Krynkin, Anton; Umnova, Olga; Chong, Alvin Y. B.; Taherzadeh, Shahram and Attenborough, Keith
Scattering by coupled resonating elements in air.
Journal of Physics D: Applied Physics, 44 pp. 125501–125513.
Full text available as:
Scattering by (a) a single composite scatterer consisting of a concentric arrangement of an outer N-slit rigid cylinder and an inner cylinder which is either rigid or in the form of a thin elastic shell and (b) by a finite periodic array of these scatterers in air has been investigated analytically and through laboratory experiments. The composite scatterer forms a system of coupled resonators and gives rise to multiple low-frequency resonances. The corresponding analytical model employs polar angle dependent boundary conditions on the surface of the N-slit cylinder. The solution inside the slits assumes plane waves. It is shown also that in the low-frequency range the N-slit rigid cylinder can be replaced by an equivalent fluid layer. Further approximations suggest a simple square root dependence of the resonant frequencies on the number of slits and this is confirmed by data. The observed resonant phenomena are associated with Helmholtz-like behaviour of the resonator for which the radius and width of the openings are much smaller than the wavelength. The problem of scattering by a finite periodic array of such coupled resonators in air is solved using multiple scattering techniques. The resulting model predicts band-gap effects resulting from the resonances of the individual composite scatterers below the first Bragg frequency. Predictions and data confirm that use of coupled resonators results in substantial insertion loss peaks related to the resonances within the concentric configuration. In addition, for both scattering problems experimental data, predictions of the analytical approach and predictions of the equivalent fluid layer approximations are compared in the low-frequency interval.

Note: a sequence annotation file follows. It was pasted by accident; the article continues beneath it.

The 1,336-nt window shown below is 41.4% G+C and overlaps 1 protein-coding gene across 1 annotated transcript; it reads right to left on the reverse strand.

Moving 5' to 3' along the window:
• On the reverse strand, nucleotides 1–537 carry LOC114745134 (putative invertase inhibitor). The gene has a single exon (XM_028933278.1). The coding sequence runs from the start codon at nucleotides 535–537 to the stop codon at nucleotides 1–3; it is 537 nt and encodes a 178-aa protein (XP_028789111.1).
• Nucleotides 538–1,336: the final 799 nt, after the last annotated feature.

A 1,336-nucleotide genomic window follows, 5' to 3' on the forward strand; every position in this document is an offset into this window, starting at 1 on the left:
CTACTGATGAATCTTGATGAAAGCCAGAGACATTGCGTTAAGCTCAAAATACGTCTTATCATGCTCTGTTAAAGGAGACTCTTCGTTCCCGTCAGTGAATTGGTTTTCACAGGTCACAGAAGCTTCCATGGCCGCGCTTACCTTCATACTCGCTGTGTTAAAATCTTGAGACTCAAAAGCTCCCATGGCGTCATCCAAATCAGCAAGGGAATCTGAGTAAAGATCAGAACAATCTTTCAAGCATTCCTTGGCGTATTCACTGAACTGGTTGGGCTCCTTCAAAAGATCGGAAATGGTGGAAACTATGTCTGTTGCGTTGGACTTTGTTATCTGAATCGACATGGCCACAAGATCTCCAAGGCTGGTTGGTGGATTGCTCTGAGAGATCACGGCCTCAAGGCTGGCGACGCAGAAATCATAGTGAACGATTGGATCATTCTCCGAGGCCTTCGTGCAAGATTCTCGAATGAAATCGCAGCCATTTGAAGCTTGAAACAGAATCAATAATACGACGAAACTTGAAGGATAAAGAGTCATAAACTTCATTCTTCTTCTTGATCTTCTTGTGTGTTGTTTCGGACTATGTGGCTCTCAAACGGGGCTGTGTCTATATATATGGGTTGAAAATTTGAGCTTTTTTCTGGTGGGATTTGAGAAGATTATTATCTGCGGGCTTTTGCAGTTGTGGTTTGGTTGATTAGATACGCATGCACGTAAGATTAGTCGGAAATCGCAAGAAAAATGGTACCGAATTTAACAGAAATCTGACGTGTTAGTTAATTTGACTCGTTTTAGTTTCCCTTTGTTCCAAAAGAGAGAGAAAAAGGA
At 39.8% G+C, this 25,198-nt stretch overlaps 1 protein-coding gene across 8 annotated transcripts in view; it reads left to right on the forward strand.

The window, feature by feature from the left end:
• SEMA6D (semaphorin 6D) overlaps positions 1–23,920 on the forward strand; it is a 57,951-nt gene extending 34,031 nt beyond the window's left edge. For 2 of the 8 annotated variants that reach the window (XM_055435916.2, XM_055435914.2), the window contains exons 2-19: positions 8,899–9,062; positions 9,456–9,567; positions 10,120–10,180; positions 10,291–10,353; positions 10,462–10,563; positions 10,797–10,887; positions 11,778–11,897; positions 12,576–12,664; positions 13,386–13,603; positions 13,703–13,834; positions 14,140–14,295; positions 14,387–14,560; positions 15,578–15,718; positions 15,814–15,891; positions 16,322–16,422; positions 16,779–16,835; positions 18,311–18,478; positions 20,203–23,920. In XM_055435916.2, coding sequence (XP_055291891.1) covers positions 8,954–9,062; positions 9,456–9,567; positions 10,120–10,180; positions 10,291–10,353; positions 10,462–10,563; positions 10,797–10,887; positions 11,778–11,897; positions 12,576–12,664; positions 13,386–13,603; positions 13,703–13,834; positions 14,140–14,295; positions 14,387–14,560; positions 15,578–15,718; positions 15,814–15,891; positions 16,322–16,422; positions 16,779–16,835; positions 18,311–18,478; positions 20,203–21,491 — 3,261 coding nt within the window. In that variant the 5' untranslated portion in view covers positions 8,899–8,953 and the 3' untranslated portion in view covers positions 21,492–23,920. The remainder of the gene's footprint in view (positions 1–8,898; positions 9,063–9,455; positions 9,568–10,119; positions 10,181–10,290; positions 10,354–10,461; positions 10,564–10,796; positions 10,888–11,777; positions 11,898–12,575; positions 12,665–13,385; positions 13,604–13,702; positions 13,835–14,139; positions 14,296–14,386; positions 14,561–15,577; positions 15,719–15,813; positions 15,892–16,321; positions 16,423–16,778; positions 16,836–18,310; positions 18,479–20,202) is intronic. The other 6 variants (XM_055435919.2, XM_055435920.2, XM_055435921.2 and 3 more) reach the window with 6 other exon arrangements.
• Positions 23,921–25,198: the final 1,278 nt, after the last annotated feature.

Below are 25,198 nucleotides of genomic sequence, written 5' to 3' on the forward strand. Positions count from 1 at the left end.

Download history for this item
These details should be considered as only a guide to the number of downloads performed manually. Algorithmic methods have been applied in an attempt to remove automated downloads from the displayed statistics but no guarantee can be made as to the accuracy of the figures.
Actions (login may be required)